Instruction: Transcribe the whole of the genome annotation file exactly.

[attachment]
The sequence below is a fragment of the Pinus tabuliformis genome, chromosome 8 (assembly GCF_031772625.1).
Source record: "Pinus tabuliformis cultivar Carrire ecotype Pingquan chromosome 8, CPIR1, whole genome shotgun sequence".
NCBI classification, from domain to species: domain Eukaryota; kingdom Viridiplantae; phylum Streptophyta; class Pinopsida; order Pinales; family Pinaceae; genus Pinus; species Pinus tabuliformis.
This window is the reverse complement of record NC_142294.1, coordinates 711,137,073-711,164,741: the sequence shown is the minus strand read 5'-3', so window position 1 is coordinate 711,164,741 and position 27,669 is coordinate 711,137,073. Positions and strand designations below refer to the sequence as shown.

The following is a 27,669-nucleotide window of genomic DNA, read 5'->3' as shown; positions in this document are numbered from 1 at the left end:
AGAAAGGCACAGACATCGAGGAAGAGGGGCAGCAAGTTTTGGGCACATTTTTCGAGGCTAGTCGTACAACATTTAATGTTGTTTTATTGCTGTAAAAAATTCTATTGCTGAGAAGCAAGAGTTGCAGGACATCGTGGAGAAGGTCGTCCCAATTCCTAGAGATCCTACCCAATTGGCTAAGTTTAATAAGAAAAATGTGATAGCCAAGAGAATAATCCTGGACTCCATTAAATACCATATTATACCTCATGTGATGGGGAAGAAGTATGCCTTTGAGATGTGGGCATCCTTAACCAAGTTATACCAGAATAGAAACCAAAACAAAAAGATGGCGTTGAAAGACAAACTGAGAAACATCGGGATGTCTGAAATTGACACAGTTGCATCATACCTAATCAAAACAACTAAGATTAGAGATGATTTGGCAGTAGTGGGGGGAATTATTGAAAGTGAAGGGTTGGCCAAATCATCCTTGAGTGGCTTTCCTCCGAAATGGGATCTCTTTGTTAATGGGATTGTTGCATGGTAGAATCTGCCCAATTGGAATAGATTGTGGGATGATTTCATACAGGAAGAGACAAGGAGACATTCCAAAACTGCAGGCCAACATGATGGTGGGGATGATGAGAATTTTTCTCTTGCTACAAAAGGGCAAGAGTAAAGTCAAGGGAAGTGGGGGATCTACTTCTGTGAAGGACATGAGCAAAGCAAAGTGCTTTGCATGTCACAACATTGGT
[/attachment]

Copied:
The sequence below is a fragment of the Pinus tabuliformis genome, chromosome 8 (assembly GCF_031772625.1).
Source record: "Pinus tabuliformis cultivar Carrire ecotype Pingquan chromosome 8, CPIR1, whole genome shotgun sequence".
NCBI classification, from domain to species: domain Eukaryota; kingdom Viridiplantae; phylum Streptophyta; class Pinopsida; order Pinales; family Pinaceae; genus Pinus; species Pinus tabuliformis.
This window is the reverse complement of record NC_142294.1, coordinates 711,137,073-711,164,741: the sequence shown is the minus strand read 5'-3', so window position 1 is coordinate 711,164,741 and position 27,669 is coordinate 711,137,073. Positions and strand designations below refer to the sequence as shown.

The following is a 27,669-nucleotide window of genomic DNA, read 5'->3' as shown; positions in this document are numbered from 1 at the left end:
AGAAAGGCACAGACATCGAGGAAGAGGGGCAGCAAGTTTTGGGCACATTTTTCGAGGCTAGTCGTACAACATTTAATGTTGTTTTATTGCTGTAAAAAATTCTATTGCTGAGAAGCAAGAGTTGCAGGACATCGTGGAGAAGGTCGTCCCAATTCCTAGAGATCCTACCCAATTGGCTAAGTTTAATAAGAAAAATGTGATAGCCAAGAGAATAATCCTGGACTCCATTAAATACCATATTATACCTCATGTGATGGGGAAGAAGTATGCCTTTGAGATGTGGGCATCCTTAACCAAGTTATACCAGAATAGAAACCAAAACAAAAAGATGGCGTTGAAAGACAAACTGAGAAACATCGGGATGTCTGAAATTGACACAGTTGCATCATACCTAATCAAAACAACTAAGATTAGAGATGATTTGGCAGTAGTGGGGGGAATTATTGAAAGTGAAGGGTTGGCCAAATCATCCTTGAGTGGCTTTCCTCCGAAATGGGATCTCTTTGTTAATGGGATTGTTGCATGGTAGAATCTGCCCAATTGGAATAGATTGTGGGATGATTTCATACAGGAAGAGACAAGGAGACATTCCAAAACTGCAGGCCAACATGATGGTGGGGATGATGAGAATTTTTCTCTTGCTACAAAAGGGCAAGAGTAAAGTCAAGGGAAGTGGGGGATCTACTTCTGTGAAGGACATGAGCAAAGCAAAGTGCTTTGCATGTCACAACATTGGT